How have you handled marketing for The Short Giraffe since you began? My two main sources of marketing have been online promotion and word-of-mouth referrals. I have a rapidly growing, regular clientele base who are WONDERFUL about spreading the word for The Short Giraffe and recommending my dessert catering to other clients. My online marketing has been an excellent, but challenging tool, as well. It is AMAZING exposure on a much larger scale, bringing in big orders for events and catering functions, which I LOVE to do. It is a constant, regular effort, however, to keep up with (updating the site, blogging, posting, tagging, etc), in order to get the most out of my online marketing, but definitely well-worth the effort.
How has The Short Giraffe changed since it opened? Has your team expanded, or have you added any additional services or products since it began? In what ways would you still like to see it evolve? The Short Giraffe has most changed in the short amount of time since I opened by the size and amount of orders that I do for events. I always had this idea in my head that I would FIRST open a storefront for everyday passers-by to come in and have a few desserts with a cup of coffee. In reality, it quickly expanded into a catering and specialty dessert business with large-scale events, private parties and business partnerships for regular ordering. I have had to quickly adapt to handling big orders with large quantities of desserts, the process of delivery, and most importantly, efficiency in production. Planning for an event is not the same as baking for a day to fill a dessert case. Its a different kind of effort.
I would love to NOW see the Short Giraffe return to the original dream of private storefront ownership WITH a catering department for special events. I will need to expand by hiring staff and designing a space to fit this need as well. I can't WAIT for this second half of the journey to begin!
Tell us about the process of obtaining a commercial kitchen space? (we assume you are renting?). Did you rent it as is? Did you need to buy appliances? I was, again, very lucky to have a great personal connection who was willing to allow to me rent a portion of his commercial kitchen space in his already functioning and flourishing restaurant. This was a really good move for me, because it required minimal equipment purchasing/renting. I have had to make several equipment purchases on my own, just to stock up on some things that I needed specifically for a baking business, but all major appliances and counter space were readily available for me to use, which was a huge help and cut down on a lot of extra expense.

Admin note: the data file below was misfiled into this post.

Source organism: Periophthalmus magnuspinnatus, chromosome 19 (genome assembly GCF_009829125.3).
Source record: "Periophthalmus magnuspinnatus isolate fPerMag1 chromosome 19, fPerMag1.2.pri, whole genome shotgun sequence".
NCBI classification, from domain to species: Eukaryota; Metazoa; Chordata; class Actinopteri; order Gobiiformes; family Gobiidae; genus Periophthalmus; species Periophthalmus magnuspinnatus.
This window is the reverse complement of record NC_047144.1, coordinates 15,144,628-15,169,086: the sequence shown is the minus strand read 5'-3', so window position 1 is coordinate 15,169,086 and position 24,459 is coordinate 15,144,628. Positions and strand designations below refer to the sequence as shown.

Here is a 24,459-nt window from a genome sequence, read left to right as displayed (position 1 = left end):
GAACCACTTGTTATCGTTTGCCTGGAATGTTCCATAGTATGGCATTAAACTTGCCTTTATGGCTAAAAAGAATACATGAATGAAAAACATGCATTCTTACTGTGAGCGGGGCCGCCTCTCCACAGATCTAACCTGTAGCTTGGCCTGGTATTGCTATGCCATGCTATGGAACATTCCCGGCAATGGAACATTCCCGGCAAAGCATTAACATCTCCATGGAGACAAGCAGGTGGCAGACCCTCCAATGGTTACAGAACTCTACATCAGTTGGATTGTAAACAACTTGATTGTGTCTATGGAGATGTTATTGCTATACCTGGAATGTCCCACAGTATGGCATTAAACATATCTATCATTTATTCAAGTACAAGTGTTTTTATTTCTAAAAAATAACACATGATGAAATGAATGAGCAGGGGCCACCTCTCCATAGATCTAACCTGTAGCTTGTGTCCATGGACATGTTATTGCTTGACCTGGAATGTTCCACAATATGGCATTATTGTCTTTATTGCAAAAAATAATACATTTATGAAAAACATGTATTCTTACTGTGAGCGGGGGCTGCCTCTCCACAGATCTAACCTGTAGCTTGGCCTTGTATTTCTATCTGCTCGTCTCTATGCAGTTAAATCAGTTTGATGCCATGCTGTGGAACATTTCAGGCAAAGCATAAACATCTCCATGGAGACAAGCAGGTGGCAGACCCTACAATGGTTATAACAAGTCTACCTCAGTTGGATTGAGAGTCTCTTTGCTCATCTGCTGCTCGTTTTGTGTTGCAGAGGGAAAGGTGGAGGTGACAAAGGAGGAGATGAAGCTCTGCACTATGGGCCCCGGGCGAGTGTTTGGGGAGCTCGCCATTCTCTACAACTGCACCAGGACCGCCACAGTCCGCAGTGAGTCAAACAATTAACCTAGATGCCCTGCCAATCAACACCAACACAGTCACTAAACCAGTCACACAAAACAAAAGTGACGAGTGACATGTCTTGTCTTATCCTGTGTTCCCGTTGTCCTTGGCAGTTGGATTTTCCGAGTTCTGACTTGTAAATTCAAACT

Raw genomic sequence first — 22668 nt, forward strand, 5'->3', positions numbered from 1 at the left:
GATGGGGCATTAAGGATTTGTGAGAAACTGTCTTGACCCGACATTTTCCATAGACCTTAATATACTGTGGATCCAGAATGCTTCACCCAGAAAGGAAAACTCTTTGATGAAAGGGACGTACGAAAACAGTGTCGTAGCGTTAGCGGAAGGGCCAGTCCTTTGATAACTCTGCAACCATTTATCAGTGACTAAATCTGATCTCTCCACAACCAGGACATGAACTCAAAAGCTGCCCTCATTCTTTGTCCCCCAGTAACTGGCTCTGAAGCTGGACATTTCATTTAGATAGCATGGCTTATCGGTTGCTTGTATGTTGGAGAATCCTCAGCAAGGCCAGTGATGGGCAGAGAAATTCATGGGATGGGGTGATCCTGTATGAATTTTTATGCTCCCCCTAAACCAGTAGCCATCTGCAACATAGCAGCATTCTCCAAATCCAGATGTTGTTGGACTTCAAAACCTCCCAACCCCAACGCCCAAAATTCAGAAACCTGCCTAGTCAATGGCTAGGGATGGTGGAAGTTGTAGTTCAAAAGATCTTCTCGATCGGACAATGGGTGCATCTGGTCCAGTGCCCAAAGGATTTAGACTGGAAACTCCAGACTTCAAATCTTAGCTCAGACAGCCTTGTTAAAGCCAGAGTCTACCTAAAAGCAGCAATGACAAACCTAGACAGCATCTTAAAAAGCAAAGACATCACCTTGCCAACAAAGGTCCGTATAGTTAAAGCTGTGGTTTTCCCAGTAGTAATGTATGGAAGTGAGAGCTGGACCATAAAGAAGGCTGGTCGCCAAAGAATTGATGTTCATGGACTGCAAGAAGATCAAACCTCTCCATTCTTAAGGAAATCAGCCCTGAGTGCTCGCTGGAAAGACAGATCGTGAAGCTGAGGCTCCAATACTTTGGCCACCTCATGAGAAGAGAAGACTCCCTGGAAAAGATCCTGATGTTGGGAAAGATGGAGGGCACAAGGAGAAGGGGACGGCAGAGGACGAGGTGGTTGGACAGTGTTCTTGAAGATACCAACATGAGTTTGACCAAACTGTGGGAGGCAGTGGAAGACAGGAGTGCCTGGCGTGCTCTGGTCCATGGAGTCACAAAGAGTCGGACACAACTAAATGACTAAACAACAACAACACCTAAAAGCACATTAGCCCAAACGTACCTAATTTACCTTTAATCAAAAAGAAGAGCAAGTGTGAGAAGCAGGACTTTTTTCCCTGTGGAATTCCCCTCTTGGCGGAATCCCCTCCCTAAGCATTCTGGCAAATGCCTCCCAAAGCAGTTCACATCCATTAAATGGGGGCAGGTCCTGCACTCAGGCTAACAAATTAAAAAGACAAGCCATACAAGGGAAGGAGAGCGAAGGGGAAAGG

What advice would you have to other aspiring business owners, especially those in the culinary industry? My biggest piece of advice for a new or aspiring business owner would be to take a "planned" leap of faith, as odd as that sounds. Take the leap by starting the planning of your business—the leap is that first step into actually DOING it, and it is what will separate you from all of the "should haves" in the future. But be responsible, be smart, and plan. Jumping blindly without a solid business plan only creates a recipe for disaster (pun intended). Know your business and know your product inside and out before you put it out there. I learned this lesson the hard way at the beginning, and I had to take a step back and re-evaluate a lot of things. Your business ideas can always evolve and change (as they should in a culinary field), but your base plan should be solid, and your decisions firm.